What needs being said is that this idea of imperialist “Hindu India” as a form of a “Hindu empire” is what the Indian fascists are carrying out as its essential ideas. But these ideas need material reality and forms of concrete practice. What the fascist establishment in India will do (in carrying out its mission of “militarising Hinduism”, as Savarkar called it) is that it will declare war with Pakistan. In this sense the demonetisation programme will have concrete footing. Demonetisation can be rationalised only at times of war. 

 If authentic people’s democracy was not possible in pre-capitalist India (governed by the uncanny and fuzzy Brahmanical ideology and the Asiatic mode of production), under this fascist Hindutva rule the democratic ideas of liberty, equality and fraternity can only be transformed into the bourgeois reality of infantry, artillery and cavalry. Hindutva needs infantry, artillery and cavalry. It needs wars. There can be no “Hindu Rashtra” devoid of war.

That is why it is important to state that the bourgeois state in its liberal stage was fascinated by liberty; but in its fascist stage it is infantry, artillery and cavalry that would fascinate it. That is why it is also important to state that the Indian liberals would herald the welfare state; their fascist descendents would unleash the warfare state. And in this ecstatic evolution from liberty to artillery, the liberal democrats, led by Rahul Gandhi, and Established Left, led by Sitaram Yechury, would be dumbfounded. They thought that they would take refuge in the state. But to their great alarm they found that there was no space for them in this state.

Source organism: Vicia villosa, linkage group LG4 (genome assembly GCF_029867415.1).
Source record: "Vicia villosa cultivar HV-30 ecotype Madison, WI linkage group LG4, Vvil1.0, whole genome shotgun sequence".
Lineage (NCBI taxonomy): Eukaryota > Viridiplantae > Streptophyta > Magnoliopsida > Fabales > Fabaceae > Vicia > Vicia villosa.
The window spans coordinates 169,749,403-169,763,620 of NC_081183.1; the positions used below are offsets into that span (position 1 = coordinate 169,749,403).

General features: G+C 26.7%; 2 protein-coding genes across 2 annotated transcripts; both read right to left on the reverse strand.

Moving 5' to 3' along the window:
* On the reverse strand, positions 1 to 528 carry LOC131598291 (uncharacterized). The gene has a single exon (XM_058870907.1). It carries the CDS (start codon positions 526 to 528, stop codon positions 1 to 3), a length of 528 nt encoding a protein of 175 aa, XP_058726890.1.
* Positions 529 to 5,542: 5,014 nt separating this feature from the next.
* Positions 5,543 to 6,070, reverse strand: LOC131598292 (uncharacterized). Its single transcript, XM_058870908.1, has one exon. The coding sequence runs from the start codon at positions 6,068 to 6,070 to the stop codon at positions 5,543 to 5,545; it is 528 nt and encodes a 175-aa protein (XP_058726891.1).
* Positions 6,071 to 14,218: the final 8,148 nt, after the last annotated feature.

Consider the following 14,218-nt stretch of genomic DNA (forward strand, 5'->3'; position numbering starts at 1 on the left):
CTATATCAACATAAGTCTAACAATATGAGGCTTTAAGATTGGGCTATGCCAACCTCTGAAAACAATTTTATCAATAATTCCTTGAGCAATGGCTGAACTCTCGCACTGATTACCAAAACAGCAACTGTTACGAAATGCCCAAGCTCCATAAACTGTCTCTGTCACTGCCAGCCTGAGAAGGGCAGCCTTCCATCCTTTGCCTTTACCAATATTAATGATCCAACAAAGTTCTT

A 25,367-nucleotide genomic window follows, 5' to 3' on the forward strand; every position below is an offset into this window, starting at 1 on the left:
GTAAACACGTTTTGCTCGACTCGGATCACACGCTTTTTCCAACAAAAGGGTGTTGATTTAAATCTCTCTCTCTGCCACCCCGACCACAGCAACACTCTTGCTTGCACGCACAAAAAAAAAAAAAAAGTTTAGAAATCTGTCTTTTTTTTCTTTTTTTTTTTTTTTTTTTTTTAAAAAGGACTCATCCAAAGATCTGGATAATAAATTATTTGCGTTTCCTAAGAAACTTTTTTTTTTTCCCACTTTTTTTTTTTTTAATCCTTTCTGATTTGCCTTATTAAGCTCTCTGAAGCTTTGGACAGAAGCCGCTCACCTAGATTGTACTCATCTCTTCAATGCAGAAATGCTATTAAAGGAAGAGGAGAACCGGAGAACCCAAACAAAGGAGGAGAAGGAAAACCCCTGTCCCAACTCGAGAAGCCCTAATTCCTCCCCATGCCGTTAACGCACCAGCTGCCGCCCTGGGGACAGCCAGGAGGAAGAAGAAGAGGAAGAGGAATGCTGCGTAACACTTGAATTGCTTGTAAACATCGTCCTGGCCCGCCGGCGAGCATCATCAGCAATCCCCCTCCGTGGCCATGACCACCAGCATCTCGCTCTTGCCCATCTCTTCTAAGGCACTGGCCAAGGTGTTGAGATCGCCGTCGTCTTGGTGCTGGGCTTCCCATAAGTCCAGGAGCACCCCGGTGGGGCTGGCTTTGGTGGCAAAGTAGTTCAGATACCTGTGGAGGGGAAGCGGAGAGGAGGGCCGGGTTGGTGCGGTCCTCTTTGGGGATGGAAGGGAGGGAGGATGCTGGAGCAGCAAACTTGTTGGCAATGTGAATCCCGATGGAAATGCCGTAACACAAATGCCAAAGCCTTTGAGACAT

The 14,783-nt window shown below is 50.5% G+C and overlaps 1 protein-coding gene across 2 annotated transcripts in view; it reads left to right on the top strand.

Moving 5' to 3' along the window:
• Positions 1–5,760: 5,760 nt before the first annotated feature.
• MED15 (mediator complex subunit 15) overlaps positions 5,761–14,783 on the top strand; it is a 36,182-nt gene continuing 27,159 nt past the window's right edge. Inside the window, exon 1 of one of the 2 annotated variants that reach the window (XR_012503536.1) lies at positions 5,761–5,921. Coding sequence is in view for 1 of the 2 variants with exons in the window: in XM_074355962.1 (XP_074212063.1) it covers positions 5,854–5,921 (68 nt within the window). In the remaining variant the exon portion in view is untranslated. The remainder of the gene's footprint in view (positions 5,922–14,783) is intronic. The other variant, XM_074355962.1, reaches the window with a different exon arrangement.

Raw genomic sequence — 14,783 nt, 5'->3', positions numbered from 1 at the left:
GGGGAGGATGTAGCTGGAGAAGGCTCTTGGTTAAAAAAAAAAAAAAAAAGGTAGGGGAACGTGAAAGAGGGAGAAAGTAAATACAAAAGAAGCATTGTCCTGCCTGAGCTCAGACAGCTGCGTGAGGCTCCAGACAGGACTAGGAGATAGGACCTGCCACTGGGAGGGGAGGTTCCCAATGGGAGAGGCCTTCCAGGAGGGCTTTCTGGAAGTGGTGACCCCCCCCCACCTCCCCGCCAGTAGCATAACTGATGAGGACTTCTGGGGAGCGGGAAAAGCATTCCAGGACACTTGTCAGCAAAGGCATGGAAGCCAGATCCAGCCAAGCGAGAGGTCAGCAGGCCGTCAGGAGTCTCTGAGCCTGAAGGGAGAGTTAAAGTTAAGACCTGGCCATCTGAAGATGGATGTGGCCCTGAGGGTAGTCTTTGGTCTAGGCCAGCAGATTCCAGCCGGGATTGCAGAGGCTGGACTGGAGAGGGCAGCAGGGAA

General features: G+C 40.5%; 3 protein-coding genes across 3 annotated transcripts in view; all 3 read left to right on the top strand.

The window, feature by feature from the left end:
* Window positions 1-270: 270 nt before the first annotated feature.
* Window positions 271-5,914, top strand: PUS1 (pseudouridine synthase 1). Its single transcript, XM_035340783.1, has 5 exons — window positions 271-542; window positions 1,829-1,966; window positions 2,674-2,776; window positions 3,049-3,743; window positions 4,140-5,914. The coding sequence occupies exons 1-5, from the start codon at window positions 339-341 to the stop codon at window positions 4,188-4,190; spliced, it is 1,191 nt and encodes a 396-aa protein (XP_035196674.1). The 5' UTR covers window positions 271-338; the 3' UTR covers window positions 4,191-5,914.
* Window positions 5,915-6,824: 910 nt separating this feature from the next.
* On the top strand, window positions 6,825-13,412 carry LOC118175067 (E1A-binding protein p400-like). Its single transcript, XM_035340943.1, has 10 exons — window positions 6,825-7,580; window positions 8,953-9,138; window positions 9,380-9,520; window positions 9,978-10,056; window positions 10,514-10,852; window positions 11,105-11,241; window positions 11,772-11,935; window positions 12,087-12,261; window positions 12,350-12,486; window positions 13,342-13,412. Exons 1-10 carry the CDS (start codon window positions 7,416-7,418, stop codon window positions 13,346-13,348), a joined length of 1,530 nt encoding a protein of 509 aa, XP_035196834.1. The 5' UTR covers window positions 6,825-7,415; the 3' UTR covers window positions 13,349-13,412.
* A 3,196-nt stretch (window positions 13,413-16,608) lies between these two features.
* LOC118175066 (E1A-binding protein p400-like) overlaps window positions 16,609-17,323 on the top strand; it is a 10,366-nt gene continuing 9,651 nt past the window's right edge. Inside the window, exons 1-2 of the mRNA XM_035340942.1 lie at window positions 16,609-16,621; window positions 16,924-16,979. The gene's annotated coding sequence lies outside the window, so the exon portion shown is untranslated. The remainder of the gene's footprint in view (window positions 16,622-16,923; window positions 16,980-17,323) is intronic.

The RSS does not merely want a Congress-free India. It wants an Opposition-free India. And very soon, when this happens the Established Left—half-Stalinists, half-liberals—would soon find that there is also no place for them even in the streets. They will find that they were betrayed by Parliament because they betrayed the streets.

Endnotes

1. See Nicos Poulantzas, Fascism and Dictatorship: The Third International and the Problems of Fascism, trans. Judith White (London: New Left Books, 1974). My analysis transcends Poulantzas’s analysis.

2. Karl Marx, ‘The Civil War in France’ in Marx, Engels, Selected Works (Moscow: Progress Publishers, 1975), pp. 286-7.

3. Ibid., p. 287.

4. Karl Marx, ‘The Eighteenth Brumaire of Louis Bonaparte’ in Marx, Engels, Selected Works (Moscow: Progress Publishers, 1975), p. 98.